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Cincinnati cops argue for right to record misconduct probe interviews

The city’s prohibition on recording interviews used in investigations into use-of-force complaints is at the center of a First Amendment case before the Sixth Circuit.

CINCINNATI (CN) — The Citizen Complaint Authority of Cincinnati cannot prevent police officers from recording interviews conducted during use-of-force investigations, the leader of the local Fraternal Order of Police chapter argued Tuesday before an appeals court panel.

Dan Hils, president of FOP Lodge 69, claimed in a 2021 lawsuit a CCA employee selectively recorded an interview about a use-of-force incident to omit exculpatory evidence and, in the process, violated an agency bylaw that requires full recordings of all interviews with police, complainants and witnesses.

In the aftermath of the incident, Hils began to record interviews on his own when he acted as a representative for other officers, but the CCA and its employees immediately terminated the interviews when they became aware of his actions.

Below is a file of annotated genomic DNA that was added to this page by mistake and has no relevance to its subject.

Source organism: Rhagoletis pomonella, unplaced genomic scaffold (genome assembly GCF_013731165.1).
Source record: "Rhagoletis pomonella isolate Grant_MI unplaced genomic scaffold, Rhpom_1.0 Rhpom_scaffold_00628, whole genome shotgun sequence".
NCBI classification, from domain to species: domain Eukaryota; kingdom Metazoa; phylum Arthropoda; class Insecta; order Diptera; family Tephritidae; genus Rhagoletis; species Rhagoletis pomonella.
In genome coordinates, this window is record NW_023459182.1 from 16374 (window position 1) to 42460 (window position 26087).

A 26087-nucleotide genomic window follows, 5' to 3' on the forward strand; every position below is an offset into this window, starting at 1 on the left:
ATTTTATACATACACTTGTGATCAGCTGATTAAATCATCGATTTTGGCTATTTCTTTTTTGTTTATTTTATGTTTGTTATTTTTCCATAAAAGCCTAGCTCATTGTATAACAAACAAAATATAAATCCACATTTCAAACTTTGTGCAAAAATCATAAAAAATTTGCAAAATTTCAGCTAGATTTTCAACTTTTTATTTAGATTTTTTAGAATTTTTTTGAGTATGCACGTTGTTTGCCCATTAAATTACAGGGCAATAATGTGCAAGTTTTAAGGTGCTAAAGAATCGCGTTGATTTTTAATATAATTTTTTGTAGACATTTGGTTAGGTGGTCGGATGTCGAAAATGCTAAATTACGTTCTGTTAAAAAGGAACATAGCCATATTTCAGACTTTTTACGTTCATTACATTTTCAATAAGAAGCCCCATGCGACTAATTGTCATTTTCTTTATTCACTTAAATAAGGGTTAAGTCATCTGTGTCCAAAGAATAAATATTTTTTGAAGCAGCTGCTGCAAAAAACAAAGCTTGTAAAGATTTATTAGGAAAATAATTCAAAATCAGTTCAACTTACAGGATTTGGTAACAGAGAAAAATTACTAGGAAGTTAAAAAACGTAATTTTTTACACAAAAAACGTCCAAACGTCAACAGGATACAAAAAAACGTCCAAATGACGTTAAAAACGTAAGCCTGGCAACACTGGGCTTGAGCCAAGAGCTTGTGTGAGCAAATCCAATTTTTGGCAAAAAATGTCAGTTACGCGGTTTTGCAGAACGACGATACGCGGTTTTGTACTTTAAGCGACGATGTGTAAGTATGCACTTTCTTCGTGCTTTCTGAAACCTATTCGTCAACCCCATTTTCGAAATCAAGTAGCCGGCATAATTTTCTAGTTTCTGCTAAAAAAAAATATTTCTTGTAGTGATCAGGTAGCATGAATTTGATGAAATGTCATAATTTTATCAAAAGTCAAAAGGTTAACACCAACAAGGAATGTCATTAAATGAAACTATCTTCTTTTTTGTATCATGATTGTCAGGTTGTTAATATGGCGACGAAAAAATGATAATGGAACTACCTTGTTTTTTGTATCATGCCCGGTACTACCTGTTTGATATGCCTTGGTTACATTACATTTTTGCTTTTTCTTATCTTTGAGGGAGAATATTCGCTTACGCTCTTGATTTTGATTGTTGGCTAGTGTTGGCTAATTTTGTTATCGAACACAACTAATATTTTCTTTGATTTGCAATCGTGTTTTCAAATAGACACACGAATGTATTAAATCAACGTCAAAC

In response, the CCA implemented a policy banning interviewees from making their own recordings and also created an interview "script" to deal with officers who attempted to do so, which included various threats, according to Hils.

In March, U.S. District Judge Michael Barrett granted the city's motion to dismiss the First Amendment suit filed by Hils and several other officers.

Barrett, an appointee of George W. Bush, determined because the policy does not "selectively delimit the audience" and is reasonably related to the city's interest in conducting effective investigations, it is not unconstitutional.

"The CCA cannot carry out its mission in a fair and effective manner if parts of the investigation are recorded and then released before the investigation is completed," the judge wrote.

On appeal to the Cincinnati-based Sixth Circuit, Hils and the other officers argue Ohio law permits anyone to record a conversation to which they are a party and that various courts have held the use of a cellphone as a recording device is so ubiquitous it must be given First Amendment protections.